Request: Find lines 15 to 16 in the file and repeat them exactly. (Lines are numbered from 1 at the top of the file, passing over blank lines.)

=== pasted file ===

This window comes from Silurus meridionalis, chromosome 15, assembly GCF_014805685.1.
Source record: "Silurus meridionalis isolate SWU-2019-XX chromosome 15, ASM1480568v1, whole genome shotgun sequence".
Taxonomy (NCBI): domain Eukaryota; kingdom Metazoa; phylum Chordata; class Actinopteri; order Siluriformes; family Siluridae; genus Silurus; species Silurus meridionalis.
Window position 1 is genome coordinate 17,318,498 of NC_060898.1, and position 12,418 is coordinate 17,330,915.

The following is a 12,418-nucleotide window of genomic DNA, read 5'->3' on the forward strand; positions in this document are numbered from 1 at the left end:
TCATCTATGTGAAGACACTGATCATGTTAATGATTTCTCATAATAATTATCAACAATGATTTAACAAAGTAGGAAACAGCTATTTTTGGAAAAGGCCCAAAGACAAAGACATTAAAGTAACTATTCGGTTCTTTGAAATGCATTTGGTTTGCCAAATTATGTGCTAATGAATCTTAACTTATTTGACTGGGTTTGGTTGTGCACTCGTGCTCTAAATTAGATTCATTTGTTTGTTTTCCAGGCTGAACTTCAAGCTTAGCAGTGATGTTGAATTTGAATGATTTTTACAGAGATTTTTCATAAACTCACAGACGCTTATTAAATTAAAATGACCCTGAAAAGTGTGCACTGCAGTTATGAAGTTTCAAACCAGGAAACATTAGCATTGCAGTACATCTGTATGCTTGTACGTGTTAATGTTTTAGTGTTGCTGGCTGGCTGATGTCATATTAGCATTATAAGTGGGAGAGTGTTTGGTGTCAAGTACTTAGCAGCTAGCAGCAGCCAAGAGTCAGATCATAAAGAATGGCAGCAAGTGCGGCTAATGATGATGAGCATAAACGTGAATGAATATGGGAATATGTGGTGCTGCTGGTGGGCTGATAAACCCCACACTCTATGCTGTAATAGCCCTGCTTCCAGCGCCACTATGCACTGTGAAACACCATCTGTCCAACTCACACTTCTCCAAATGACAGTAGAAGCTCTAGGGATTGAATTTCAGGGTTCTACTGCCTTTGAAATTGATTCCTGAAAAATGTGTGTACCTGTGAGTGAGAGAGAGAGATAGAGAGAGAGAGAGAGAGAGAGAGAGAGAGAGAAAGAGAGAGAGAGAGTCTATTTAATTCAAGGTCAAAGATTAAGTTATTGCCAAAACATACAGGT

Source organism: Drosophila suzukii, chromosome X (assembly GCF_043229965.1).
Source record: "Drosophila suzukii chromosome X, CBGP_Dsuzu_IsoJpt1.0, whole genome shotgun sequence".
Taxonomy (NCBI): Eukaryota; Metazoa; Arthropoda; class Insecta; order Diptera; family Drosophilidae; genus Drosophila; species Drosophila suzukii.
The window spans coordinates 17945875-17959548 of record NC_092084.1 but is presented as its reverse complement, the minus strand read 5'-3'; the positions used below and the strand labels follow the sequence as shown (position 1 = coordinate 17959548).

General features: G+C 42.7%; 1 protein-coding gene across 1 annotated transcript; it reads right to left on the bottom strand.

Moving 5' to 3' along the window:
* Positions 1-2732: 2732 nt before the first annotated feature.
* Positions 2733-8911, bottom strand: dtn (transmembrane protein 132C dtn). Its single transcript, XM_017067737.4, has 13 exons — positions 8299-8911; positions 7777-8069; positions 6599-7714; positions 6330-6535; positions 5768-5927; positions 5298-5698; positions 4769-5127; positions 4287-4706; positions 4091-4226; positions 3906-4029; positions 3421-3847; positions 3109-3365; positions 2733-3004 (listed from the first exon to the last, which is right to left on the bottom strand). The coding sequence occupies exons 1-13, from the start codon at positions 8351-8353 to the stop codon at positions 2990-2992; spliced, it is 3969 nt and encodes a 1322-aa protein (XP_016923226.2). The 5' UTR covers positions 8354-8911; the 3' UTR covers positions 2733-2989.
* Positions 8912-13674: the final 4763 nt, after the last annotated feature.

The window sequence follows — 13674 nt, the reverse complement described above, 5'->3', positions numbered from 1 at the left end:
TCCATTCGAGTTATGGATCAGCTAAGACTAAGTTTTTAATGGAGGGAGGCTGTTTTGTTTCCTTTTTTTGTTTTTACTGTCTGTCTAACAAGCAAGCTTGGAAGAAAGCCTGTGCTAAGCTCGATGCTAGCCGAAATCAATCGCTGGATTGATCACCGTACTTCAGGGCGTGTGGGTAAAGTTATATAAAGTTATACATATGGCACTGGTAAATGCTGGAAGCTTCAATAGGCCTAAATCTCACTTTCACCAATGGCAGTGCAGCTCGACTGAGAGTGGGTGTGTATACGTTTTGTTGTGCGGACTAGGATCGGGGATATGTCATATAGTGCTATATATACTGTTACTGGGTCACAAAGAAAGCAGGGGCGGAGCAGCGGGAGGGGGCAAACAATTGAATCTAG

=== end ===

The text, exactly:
* Positions 8912-13674: the final 4763 nt, after the last annotated feature.

The window sequence follows — 13674 nt, the reverse complement described above, 5'->3', positions numbered from 1 at the left end: